When you talked to Anachronos, you started at Hated (0/36,000), the lowest possible reputation you can have with a faction in game. While the previous quests gave you a smidgen of Brood rep, the bulk of the grind (to the tune of 16,000 or so Silithid Carapaces for non-Humans) came from Path of the Righteous. This quest (as well as the repeatable Hand of the Righteous that followed) asked you to grind out 200 Silithid Carapaces to turn in for 500 Brood of Nozdormu reputation and a special item called Proxy of Nozdormu. This was a BOP item with one charge that sat in your bags and allowed you to deputize a targeted player into being able to pick up carapaces off Silithid mobs. They received a badge called Agent of Nozdormu, and they had to have it in their bags at all times in order to see or loot any quest items. Once they had it, though, they could grind mobs until the cows came home. Better still, the Silithid Carapaces were not BOP. They could be traded or even sold!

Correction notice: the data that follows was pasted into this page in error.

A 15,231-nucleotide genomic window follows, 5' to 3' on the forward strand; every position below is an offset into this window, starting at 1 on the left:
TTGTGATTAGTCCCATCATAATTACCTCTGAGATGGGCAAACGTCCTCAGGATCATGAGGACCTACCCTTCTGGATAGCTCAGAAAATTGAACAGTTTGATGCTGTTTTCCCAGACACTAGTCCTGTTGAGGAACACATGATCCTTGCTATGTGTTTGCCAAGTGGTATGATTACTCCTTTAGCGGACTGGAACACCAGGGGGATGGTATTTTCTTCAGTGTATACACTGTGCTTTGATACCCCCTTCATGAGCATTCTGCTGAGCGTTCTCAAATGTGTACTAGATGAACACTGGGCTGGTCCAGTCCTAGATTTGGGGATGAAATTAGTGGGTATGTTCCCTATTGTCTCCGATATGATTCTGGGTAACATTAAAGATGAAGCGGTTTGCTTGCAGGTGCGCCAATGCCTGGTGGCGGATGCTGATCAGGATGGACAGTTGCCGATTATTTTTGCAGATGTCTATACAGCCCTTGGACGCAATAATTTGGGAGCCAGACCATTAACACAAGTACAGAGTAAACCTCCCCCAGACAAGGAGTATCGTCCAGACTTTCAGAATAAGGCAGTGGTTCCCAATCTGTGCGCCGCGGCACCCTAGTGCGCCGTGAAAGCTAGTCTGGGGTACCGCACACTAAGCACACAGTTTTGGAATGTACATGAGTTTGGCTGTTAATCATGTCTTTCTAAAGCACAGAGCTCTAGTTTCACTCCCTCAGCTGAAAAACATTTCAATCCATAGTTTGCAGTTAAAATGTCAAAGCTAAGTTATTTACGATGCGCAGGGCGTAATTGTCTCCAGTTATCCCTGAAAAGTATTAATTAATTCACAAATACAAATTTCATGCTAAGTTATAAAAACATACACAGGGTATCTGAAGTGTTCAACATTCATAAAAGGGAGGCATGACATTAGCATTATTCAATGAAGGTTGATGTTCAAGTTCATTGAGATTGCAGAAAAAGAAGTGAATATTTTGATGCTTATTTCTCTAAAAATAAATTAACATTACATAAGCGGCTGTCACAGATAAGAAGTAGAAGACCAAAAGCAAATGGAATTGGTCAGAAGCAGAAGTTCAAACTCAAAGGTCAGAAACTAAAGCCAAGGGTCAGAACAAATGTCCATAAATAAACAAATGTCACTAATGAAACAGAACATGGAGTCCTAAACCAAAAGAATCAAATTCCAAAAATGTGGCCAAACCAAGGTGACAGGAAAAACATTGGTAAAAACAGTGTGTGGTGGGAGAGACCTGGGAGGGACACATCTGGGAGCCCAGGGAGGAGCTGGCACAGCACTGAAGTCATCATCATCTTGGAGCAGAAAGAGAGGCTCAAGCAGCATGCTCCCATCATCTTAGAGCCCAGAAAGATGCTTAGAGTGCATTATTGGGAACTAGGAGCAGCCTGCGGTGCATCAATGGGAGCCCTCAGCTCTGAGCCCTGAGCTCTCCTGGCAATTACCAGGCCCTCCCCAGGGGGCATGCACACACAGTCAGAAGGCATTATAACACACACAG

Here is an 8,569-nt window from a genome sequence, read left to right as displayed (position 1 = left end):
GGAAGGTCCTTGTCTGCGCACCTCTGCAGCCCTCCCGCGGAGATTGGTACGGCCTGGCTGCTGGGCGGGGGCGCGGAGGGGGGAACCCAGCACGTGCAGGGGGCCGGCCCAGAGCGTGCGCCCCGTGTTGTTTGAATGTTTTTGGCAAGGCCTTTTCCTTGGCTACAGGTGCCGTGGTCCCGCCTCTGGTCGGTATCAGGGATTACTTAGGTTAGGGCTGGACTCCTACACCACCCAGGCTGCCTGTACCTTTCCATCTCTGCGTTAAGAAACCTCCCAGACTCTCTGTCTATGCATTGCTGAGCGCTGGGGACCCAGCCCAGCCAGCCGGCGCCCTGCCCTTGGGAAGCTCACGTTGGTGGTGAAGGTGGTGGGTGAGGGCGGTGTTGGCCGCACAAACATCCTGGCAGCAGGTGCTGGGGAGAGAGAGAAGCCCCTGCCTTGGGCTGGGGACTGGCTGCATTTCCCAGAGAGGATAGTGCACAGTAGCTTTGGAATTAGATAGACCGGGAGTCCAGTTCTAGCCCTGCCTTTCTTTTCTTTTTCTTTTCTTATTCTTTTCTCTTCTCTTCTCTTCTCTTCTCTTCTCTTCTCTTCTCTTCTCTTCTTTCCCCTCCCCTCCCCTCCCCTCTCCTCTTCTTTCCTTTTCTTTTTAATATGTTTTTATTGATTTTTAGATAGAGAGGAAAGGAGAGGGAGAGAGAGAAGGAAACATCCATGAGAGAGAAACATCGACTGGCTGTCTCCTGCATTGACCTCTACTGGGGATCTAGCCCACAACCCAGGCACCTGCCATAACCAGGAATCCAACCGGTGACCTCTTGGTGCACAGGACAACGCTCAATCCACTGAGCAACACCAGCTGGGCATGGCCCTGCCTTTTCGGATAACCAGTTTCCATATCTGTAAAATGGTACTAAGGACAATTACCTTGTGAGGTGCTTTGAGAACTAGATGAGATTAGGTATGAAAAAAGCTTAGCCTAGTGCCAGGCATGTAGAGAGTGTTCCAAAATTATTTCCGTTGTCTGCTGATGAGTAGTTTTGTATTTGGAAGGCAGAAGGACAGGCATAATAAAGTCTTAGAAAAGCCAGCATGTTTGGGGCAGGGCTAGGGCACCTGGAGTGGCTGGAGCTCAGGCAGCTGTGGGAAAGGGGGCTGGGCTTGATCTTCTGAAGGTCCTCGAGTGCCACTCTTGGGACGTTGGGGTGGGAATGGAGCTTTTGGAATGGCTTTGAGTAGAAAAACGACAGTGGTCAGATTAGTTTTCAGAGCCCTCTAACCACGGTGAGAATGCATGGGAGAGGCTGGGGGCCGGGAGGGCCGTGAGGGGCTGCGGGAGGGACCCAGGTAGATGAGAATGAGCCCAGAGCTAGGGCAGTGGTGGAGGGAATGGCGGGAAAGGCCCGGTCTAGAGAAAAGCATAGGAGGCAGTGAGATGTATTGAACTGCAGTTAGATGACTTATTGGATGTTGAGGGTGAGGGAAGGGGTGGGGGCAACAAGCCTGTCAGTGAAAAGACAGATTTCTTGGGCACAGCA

While this not only allowed deputies to turn in their carapaces to a raid's chosen Scepter-bearer, this meant that a raid could also purchase Silithid Carapaces from other raids. This wasn't done as much while the content was still relevant, but many servers had raids that would grind for days on end to help another raid obtain the needed silithid items with haste once people had been deputized. This was days upon days of 8- to 15-hour grinding sessions at the initial frenzy of the quest between many people in the various hives.

Hamlet from Mal'ganis, once a Scarab Lord on Lightning's Blade (US), remembers the sheer amount of organization put in to the first parts of the quest:

We had bands of people from guilds all over the Alliance farming carapaces at the beginning. I was online constantly for a few days trying to run things, invite new people and try to make them feel good for helping, [and deputized] anyone who wanted it.

Even when The Burning Crusade and eventually Wrath came out and more and more people attempted the chain for Loremaster or their own curiosity, this was one of the biggest bottlenecks. However, you could put together raids and do AQ-20 and -40 for gobs of Brood rep from boss drops and trash mobs, and this eased the pain of hiding in hives for days on end.